Have you recently got a new tank and looking to add a few Bolivian rams, or perhaps you’re looking to stock your tank with more Bolivian Rams? Would adding more Bolivian rams cause fights and overcrowding within the tank? In this post, we’ll cover details to make it possible for you to keep more Bolivian rams.

How Many Bolivian Rams In A 20-Gallon Tank?

In short, you can only keep 2 Bolivian rams in a 20-gallon tank, as long as it’s a male and female. Adding over 2 could only lead to fighting within the tank. 

How Much Space Do Bolivian Rams Need?

A pair of Bolivian rams need at least 20 gallons of water in a tank on its own. If you had a bigger tank, you could have added some more Bolivian rams, consider 8 more gallons of space for each additional ram.

  • 2 Bolivian ram: 20-30 Gallon tank
  • 4 Bolivian Rams: 40 Gallon tank
  • 3-4 Bolivian Rams: 50-60 Gallon tank
  • 5-6 Bolivian Rams: 70-80 Gallon tank

Do Bolivian Rams Need To Be In A Pair?

While you can keep a single Bolivian ram in a 20-gallon tank, you may be doing a disservice as they prefer to be in pairs to breed and protect their fry. Once the initial ritual of pairing up is complete, you’ll start to notice that their temperament will become even more peaceful. 

Although they may try to protect their eggs, the pair of them will not go out of their way to chase nearby tank mates aggressively. Sometimes they aren’t able to pair if a female continuously chases the males away and cannot be compatible.

Can You Keep 2 Male Bolivian Rams In A 20-Gallon Tank?

While males can be more aggressive, keeping 2 male Bolivian rams shouldn’t result in aggression towards each other if there’s no female to fight over.

If there aren’t any females in the tank, 2 male Bolivian rams shouldn’t be aggressive in a spacious tank that has more than one area to rest, hide or stay away from bright lights and other tank mates. If there are 2 males in a tank, then the fighting tends to not be very aggressive.

Can You Keep More Than One Female Bolivian Rams Together?

Compared to other cichlids, Bolivian rams are very peaceful. Therefore, an all-female ram tank can work well if you’re not interested in breeding them.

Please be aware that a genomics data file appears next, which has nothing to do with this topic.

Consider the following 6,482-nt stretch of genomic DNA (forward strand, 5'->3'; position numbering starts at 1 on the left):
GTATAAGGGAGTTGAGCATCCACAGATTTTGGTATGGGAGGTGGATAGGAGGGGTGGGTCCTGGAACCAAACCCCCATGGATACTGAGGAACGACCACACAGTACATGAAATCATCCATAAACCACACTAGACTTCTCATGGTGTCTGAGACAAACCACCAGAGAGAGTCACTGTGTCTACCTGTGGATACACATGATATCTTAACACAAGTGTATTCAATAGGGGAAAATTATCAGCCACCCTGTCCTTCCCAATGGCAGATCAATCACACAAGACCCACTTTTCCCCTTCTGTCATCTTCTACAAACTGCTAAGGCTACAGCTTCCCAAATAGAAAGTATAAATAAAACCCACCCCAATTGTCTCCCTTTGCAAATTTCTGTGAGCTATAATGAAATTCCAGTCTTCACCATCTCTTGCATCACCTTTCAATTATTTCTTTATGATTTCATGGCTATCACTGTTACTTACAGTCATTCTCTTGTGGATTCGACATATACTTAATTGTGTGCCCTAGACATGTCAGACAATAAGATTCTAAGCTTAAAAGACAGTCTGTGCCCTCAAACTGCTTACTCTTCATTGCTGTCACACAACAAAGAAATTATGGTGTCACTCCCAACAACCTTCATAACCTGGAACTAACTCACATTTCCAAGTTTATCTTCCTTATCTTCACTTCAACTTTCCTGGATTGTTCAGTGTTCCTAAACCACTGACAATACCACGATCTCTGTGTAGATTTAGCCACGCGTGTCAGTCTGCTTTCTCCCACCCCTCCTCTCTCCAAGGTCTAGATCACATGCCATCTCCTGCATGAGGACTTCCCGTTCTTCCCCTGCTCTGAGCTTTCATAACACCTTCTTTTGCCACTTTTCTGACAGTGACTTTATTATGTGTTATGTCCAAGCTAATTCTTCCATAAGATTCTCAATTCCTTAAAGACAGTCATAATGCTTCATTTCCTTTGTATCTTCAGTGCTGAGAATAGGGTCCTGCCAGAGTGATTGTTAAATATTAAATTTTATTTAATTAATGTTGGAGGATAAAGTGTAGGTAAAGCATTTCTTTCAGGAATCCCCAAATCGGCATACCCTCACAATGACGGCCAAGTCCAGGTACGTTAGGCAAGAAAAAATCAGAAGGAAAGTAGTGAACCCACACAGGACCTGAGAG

Just like the males, if there’s no competition for mating, then you will notice the females interacting peacefully, although they won’t school together either. They tend to spend most of their time sifting through the substrate in peace and comfort if your tank is large enough.

Are Bolivian Rams Aggressive?

Compared to other cichlids, Bolivian rams are no where near as aggressive. Many people enjoy keeping Bolivian rams due to their peaceful nature. As they’re bottom dwellers, they don’t really need to compete for food at the surface or middle of the tank. They’re not predatory by nature and prefer spending their time sifting through the tank’s substrate.

The majority of aggression comes from chases, lip locking to fin nipping when 2 males are trying to see who’ll get the chance to breed with a female. Initially, a female may get aggressive with a male during her test to make sure he is strong enough for her and her fry.

What Other Species Can Live With Bolivian Rams?
As Bolivian rams are peaceful and aren’t very big, you should consider stocking similar-sized fish with equal temperaments if possible. The following fish can be suitable tank mates for Bolivian rams:

  • Silver Dollar fish
  • Emperor Tetras
  • Rummy Nose Tetras
  • Kuhli Loaches
  • Cory Catfish
  • Dwarf Gourami
  • Cherry Barbs
  • Guppies

Bolivian rams are quite hardy with a high tolerance for temperature shifts – just make sure to keep the tank clean.

It’s important to watch out for common parasites in your freshwater tank and make sure you thoroughly clean any additions to the established environment.

The Most Common Reasons Bolivian Rams May Fight Each Other

There are quite a few reasons as to why Bolivian rams will fight with one another. Here are the most common reasons:

As previously mentioned, compared to other cichlids, Bolivian rams are quite peaceful. It still doesn’t mean that they won’t be territorial, especially if there are not enough live plants or decorations to hide within.

If you have Bolivian rams and they start to fight around or over decorations, plants, rocks, caves, equipment, or the corners of your tank, then you should try to introduce more hiding spots as it will provide more territories for your rams to occupy.

Females can be identified as being typically larger and more aggressive than males. Sometimes the females will even chase and attack the males to see whether or not they’re a suitable mate to breed with. If she finds a mate, she’ll stop chasing once they begin the breeding process.

If the female doesn’t choose a male in the tank, she may end up chasing him away or even bullying him for some time.

Water Quality
Bolivian rams like other fish can get stressed out just like humans can, and one of the biggest reasons for stressed out or ill fish is poor water quality. Ammonia or spiking nitrate levels will almost certainly cause Bolivian rams to become aggressive as they’re trying to escape the tank.

Because they can’t escape the tank, it usually leads to more aggressiveness and fighting amongst each other. When ammonia or nitrate levels are high, you should perform 2 or more 50% water changes per week. You will be able to decrease your ammonia level to 0.